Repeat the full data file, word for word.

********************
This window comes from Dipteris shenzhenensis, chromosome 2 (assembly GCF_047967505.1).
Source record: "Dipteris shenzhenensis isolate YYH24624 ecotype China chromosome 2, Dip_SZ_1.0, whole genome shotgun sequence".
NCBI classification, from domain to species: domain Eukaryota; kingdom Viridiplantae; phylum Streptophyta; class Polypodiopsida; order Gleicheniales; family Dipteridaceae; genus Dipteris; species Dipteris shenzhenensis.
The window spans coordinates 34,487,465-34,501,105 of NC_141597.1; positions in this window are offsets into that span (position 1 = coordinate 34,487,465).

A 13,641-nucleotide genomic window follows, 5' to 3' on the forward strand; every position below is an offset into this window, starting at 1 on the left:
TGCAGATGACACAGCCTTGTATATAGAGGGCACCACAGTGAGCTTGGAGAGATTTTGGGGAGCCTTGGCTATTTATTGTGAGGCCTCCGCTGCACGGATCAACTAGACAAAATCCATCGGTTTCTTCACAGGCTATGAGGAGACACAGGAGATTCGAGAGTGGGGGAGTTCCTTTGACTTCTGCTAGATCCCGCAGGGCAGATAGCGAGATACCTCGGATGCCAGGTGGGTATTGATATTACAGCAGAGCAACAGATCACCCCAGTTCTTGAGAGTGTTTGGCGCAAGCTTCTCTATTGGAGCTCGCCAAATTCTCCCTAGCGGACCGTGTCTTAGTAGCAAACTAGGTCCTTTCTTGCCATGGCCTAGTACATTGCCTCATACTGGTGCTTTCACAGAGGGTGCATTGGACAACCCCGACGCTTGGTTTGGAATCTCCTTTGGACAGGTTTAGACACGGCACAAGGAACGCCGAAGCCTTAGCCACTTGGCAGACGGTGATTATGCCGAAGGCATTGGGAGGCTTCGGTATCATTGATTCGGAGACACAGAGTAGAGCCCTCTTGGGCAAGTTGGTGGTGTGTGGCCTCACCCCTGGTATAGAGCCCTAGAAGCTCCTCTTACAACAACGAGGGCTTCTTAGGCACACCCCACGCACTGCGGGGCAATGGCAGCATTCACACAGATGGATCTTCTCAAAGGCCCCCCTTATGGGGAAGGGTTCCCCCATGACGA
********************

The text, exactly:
This window comes from Dipteris shenzhenensis, chromosome 2 (assembly GCF_047967505.1).
Source record: "Dipteris shenzhenensis isolate YYH24624 ecotype China chromosome 2, Dip_SZ_1.0, whole genome shotgun sequence".
NCBI classification, from domain to species: domain Eukaryota; kingdom Viridiplantae; phylum Streptophyta; class Polypodiopsida; order Gleicheniales; family Dipteridaceae; genus Dipteris; species Dipteris shenzhenensis.
The window spans coordinates 34,487,465-34,501,105 of NC_141597.1; positions in this window are offsets into that span (position 1 = coordinate 34,487,465).

A 13,641-nucleotide genomic window follows, 5' to 3' on the forward strand; every position below is an offset into this window, starting at 1 on the left:
TGCAGATGACACAGCCTTGTATATAGAGGGCACCACAGTGAGCTTGGAGAGATTTTGGGGAGCCTTGGCTATTTATTGTGAGGCCTCCGCTGCACGGATCAACTAGACAAAATCCATCGGTTTCTTCACAGGCTATGAGGAGACACAGGAGATTCGAGAGTGGGGGAGTTCCTTTGACTTCTGCTAGATCCCGCAGGGCAGATAGCGAGATACCTCGGATGCCAGGTGGGTATTGATATTACAGCAGAGCAACAGATCACCCCAGTTCTTGAGAGTGTTTGGCGCAAGCTTCTCTATTGGAGCTCGCCAAATTCTCCCTAGCGGACCGTGTCTTAGTAGCAAACTAGGTCCTTTCTTGCCATGGCCTAGTACATTGCCTCATACTGGTGCTTTCACAGAGGGTGCATTGGACAACCCCGACGCTTGGTTTGGAATCTCCTTTGGACAGGTTTAGACACGGCACAAGGAACGCCGAAGCCTTAGCCACTTGGCAGACGGTGATTATGCCGAAGGCATTGGGAGGCTTCGGTATCATTGATTCGGAGACACAGAGTAGAGCCCTCTTGGGCAAGTTGGTGGTGTGTGGCCTCACCCCTGGTATAGAGCCCTAGAAGCTCCTCTTACAACAACGAGGGCTTCTTAGGCACACCCCACGCACTGCGGGGCAATGGCAGCATTCACACAGATGGATCTTCTCAAAGGCCCCCCTTATGGGGAAGGGTTCCCCCATGACGA